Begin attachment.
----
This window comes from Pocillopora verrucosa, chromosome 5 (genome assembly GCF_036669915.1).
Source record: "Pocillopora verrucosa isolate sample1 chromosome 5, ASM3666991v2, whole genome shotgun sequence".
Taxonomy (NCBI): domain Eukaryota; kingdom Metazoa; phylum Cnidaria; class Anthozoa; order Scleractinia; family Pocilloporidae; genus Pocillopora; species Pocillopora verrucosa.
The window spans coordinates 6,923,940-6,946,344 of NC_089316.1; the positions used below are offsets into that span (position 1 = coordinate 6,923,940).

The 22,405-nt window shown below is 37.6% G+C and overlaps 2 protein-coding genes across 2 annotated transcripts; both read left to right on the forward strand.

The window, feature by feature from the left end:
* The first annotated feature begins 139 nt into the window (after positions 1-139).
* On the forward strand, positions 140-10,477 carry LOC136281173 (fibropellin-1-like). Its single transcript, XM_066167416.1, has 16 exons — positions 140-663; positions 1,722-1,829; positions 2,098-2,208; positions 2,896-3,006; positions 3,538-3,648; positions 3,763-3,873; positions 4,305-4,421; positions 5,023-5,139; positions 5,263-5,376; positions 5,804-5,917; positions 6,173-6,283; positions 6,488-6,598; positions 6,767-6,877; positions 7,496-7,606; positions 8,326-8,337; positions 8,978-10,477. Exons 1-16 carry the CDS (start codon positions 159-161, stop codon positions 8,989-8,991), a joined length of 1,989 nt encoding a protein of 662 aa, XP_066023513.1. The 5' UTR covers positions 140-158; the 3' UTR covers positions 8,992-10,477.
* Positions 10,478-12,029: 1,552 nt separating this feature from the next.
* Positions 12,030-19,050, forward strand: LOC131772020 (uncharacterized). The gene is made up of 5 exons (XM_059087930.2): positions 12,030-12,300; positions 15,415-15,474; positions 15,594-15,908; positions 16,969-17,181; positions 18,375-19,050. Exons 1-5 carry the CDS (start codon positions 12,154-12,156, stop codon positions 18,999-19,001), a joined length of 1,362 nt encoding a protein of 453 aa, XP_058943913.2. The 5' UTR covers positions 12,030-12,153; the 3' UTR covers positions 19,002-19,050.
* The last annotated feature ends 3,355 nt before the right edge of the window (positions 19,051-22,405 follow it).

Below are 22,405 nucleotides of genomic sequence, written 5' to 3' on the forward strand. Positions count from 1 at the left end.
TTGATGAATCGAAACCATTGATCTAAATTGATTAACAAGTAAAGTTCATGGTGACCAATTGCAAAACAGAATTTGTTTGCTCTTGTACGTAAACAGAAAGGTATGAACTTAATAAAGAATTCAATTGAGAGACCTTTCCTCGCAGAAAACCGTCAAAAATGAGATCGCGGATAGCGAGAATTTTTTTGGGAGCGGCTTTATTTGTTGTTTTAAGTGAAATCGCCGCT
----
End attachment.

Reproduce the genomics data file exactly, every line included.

This window comes from Pocillopora verrucosa, chromosome 5 (genome assembly GCF_036669915.1).
Source record: "Pocillopora verrucosa isolate sample1 chromosome 5, ASM3666991v2, whole genome shotgun sequence".
Taxonomy (NCBI): domain Eukaryota; kingdom Metazoa; phylum Cnidaria; class Anthozoa; order Scleractinia; family Pocilloporidae; genus Pocillopora; species Pocillopora verrucosa.
The window spans coordinates 6,923,940-6,946,344 of NC_089316.1; the positions used below are offsets into that span (position 1 = coordinate 6,923,940).

The 22,405-nt window shown below is 37.6% G+C and overlaps 2 protein-coding genes across 2 annotated transcripts; both read left to right on the forward strand.

The window, feature by feature from the left end:
* The first annotated feature begins 139 nt into the window (after positions 1-139).
* On the forward strand, positions 140-10,477 carry LOC136281173 (fibropellin-1-like). Its single transcript, XM_066167416.1, has 16 exons — positions 140-663; positions 1,722-1,829; positions 2,098-2,208; positions 2,896-3,006; positions 3,538-3,648; positions 3,763-3,873; positions 4,305-4,421; positions 5,023-5,139; positions 5,263-5,376; positions 5,804-5,917; positions 6,173-6,283; positions 6,488-6,598; positions 6,767-6,877; positions 7,496-7,606; positions 8,326-8,337; positions 8,978-10,477. Exons 1-16 carry the CDS (start codon positions 159-161, stop codon positions 8,989-8,991), a joined length of 1,989 nt encoding a protein of 662 aa, XP_066023513.1. The 5' UTR covers positions 140-158; the 3' UTR covers positions 8,992-10,477.
* Positions 10,478-12,029: 1,552 nt separating this feature from the next.
* Positions 12,030-19,050, forward strand: LOC131772020 (uncharacterized). The gene is made up of 5 exons (XM_059087930.2): positions 12,030-12,300; positions 15,415-15,474; positions 15,594-15,908; positions 16,969-17,181; positions 18,375-19,050. Exons 1-5 carry the CDS (start codon positions 12,154-12,156, stop codon positions 18,999-19,001), a joined length of 1,362 nt encoding a protein of 453 aa, XP_058943913.2. The 5' UTR covers positions 12,030-12,153; the 3' UTR covers positions 19,002-19,050.
* The last annotated feature ends 3,355 nt before the right edge of the window (positions 19,051-22,405 follow it).

Below are 22,405 nucleotides of genomic sequence, written 5' to 3' on the forward strand. Positions count from 1 at the left end.
TTGATGAATCGAAACCATTGATCTAAATTGATTAACAAGTAAAGTTCATGGTGACCAATTGCAAAACAGAATTTGTTTGCTCTTGTACGTAAACAGAAAGGTATGAACTTAATAAAGAATTCAATTGAGAGACCTTTCCTCGCAGAAAACCGTCAAAAATGAGATCGCGGATAGCGAGAATTTTTTTGGGAGCGGCTTTATTTGTTGTTTTAAGTGAAATCGCCGCT